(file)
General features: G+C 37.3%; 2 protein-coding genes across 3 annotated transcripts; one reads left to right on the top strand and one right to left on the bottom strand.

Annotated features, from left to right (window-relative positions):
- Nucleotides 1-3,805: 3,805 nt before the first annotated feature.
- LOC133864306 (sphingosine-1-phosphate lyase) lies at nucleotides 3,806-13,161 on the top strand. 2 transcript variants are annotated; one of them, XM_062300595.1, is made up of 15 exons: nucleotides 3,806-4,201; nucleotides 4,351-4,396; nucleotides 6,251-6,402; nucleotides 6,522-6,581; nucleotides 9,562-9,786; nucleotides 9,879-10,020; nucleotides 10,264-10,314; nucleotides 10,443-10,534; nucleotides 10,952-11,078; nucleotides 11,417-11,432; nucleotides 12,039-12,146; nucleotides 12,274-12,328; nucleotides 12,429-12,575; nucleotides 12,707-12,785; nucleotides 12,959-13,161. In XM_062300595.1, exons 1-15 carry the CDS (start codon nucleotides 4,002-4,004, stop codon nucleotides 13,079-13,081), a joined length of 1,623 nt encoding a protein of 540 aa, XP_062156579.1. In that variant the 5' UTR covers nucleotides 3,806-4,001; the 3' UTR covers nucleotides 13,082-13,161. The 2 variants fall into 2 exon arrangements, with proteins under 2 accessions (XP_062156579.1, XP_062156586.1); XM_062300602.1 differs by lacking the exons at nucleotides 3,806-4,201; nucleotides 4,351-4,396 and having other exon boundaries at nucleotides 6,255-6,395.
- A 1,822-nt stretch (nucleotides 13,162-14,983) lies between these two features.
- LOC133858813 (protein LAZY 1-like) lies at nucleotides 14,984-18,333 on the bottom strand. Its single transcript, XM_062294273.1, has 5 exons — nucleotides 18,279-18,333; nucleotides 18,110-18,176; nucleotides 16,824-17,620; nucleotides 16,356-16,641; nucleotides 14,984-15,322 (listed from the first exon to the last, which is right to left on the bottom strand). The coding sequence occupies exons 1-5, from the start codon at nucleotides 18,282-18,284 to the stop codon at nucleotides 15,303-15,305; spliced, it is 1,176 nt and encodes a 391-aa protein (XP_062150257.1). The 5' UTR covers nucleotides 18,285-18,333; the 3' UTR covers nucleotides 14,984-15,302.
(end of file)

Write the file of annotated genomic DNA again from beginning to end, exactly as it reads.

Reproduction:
General features: G+C 37.3%; 2 protein-coding genes across 3 annotated transcripts; one reads left to right on the top strand and one right to left on the bottom strand.

Annotated features, from left to right (window-relative positions):
- Nucleotides 1-3,805: 3,805 nt before the first annotated feature.
- LOC133864306 (sphingosine-1-phosphate lyase) lies at nucleotides 3,806-13,161 on the top strand. 2 transcript variants are annotated; one of them, XM_062300595.1, is made up of 15 exons: nucleotides 3,806-4,201; nucleotides 4,351-4,396; nucleotides 6,251-6,402; nucleotides 6,522-6,581; nucleotides 9,562-9,786; nucleotides 9,879-10,020; nucleotides 10,264-10,314; nucleotides 10,443-10,534; nucleotides 10,952-11,078; nucleotides 11,417-11,432; nucleotides 12,039-12,146; nucleotides 12,274-12,328; nucleotides 12,429-12,575; nucleotides 12,707-12,785; nucleotides 12,959-13,161. In XM_062300595.1, exons 1-15 carry the CDS (start codon nucleotides 4,002-4,004, stop codon nucleotides 13,079-13,081), a joined length of 1,623 nt encoding a protein of 540 aa, XP_062156579.1. In that variant the 5' UTR covers nucleotides 3,806-4,001; the 3' UTR covers nucleotides 13,082-13,161. The 2 variants fall into 2 exon arrangements, with proteins under 2 accessions (XP_062156579.1, XP_062156586.1); XM_062300602.1 differs by lacking the exons at nucleotides 3,806-4,201; nucleotides 4,351-4,396 and having other exon boundaries at nucleotides 6,255-6,395.
- A 1,822-nt stretch (nucleotides 13,162-14,983) lies between these two features.
- LOC133858813 (protein LAZY 1-like) lies at nucleotides 14,984-18,333 on the bottom strand. Its single transcript, XM_062294273.1, has 5 exons — nucleotides 18,279-18,333; nucleotides 18,110-18,176; nucleotides 16,824-17,620; nucleotides 16,356-16,641; nucleotides 14,984-15,322 (listed from the first exon to the last, which is right to left on the bottom strand). The coding sequence occupies exons 1-5, from the start codon at nucleotides 18,282-18,284 to the stop codon at nucleotides 15,303-15,305; spliced, it is 1,176 nt and encodes a 391-aa protein (XP_062150257.1). The 5' UTR covers nucleotides 18,285-18,333; the 3' UTR covers nucleotides 14,984-15,302.